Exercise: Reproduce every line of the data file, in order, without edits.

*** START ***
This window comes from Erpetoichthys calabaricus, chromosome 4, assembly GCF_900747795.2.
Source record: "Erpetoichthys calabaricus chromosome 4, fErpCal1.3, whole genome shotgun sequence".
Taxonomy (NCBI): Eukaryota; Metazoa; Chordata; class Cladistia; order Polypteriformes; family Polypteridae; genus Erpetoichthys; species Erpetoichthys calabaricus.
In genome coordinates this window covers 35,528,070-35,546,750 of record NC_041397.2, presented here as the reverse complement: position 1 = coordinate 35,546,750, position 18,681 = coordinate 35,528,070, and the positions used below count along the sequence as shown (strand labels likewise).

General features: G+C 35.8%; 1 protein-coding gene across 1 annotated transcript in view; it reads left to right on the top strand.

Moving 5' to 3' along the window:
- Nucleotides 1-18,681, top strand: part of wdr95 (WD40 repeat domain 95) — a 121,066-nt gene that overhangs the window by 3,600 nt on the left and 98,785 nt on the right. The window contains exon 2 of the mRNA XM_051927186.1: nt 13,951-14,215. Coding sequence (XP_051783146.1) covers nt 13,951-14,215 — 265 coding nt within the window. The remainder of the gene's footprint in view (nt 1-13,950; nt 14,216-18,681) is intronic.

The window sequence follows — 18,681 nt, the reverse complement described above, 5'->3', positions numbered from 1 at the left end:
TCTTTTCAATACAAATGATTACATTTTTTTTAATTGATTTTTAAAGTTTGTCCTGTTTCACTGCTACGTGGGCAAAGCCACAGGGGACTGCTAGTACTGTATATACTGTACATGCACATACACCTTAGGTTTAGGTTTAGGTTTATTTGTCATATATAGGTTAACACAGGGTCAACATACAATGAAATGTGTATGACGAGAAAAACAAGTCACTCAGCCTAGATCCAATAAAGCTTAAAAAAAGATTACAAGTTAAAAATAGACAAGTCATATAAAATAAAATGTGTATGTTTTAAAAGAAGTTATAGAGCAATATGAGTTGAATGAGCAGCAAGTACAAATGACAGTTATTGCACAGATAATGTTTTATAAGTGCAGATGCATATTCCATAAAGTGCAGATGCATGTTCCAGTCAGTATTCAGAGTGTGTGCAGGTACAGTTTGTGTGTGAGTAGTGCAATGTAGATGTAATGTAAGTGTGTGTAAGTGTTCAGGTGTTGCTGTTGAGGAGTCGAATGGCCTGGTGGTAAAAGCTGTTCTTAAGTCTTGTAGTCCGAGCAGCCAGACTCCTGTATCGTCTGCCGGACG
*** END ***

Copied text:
This window comes from Erpetoichthys calabaricus, chromosome 4, assembly GCF_900747795.2.
Source record: "Erpetoichthys calabaricus chromosome 4, fErpCal1.3, whole genome shotgun sequence".
Taxonomy (NCBI): Eukaryota; Metazoa; Chordata; class Cladistia; order Polypteriformes; family Polypteridae; genus Erpetoichthys; species Erpetoichthys calabaricus.
In genome coordinates this window covers 35,528,070-35,546,750 of record NC_041397.2, presented here as the reverse complement: position 1 = coordinate 35,546,750, position 18,681 = coordinate 35,528,070, and the positions used below count along the sequence as shown (strand labels likewise).

General features: G+C 35.8%; 1 protein-coding gene across 1 annotated transcript in view; it reads left to right on the top strand.

Moving 5' to 3' along the window:
- Nucleotides 1-18,681, top strand: part of wdr95 (WD40 repeat domain 95) — a 121,066-nt gene that overhangs the window by 3,600 nt on the left and 98,785 nt on the right. The window contains exon 2 of the mRNA XM_051927186.1: nt 13,951-14,215. Coding sequence (XP_051783146.1) covers nt 13,951-14,215 — 265 coding nt within the window. The remainder of the gene's footprint in view (nt 1-13,950; nt 14,216-18,681) is intronic.

The window sequence follows — 18,681 nt, the reverse complement described above, 5'->3', positions numbered from 1 at the left end:
TCTTTTCAATACAAATGATTACATTTTTTTTAATTGATTTTTAAAGTTTGTCCTGTTTCACTGCTACGTGGGCAAAGCCACAGGGGACTGCTAGTACTGTATATACTGTACATGCACATACACCTTAGGTTTAGGTTTAGGTTTATTTGTCATATATAGGTTAACACAGGGTCAACATACAATGAAATGTGTATGACGAGAAAAACAAGTCACTCAGCCTAGATCCAATAAAGCTTAAAAAAAGATTACAAGTTAAAAATAGACAAGTCATATAAAATAAAATGTGTATGTTTTAAAAGAAGTTATAGAGCAATATGAGTTGAATGAGCAGCAAGTACAAATGACAGTTATTGCACAGATAATGTTTTATAAGTGCAGATGCATATTCCATAAAGTGCAGATGCATGTTCCAGTCAGTATTCAGAGTGTGTGCAGGTACAGTTTGTGTGTGAGTAGTGCAATGTAGATGTAATGTAAGTGTGTGTAAGTGTTCAGGTGTTGCTGTTGAGGAGTCGAATGGCCTGGTGGTAAAAGCTGTTCTTAAGTCTTGTAGTCCGAGCAGCCAGACTCCTGTATCGTCTGCCGGACG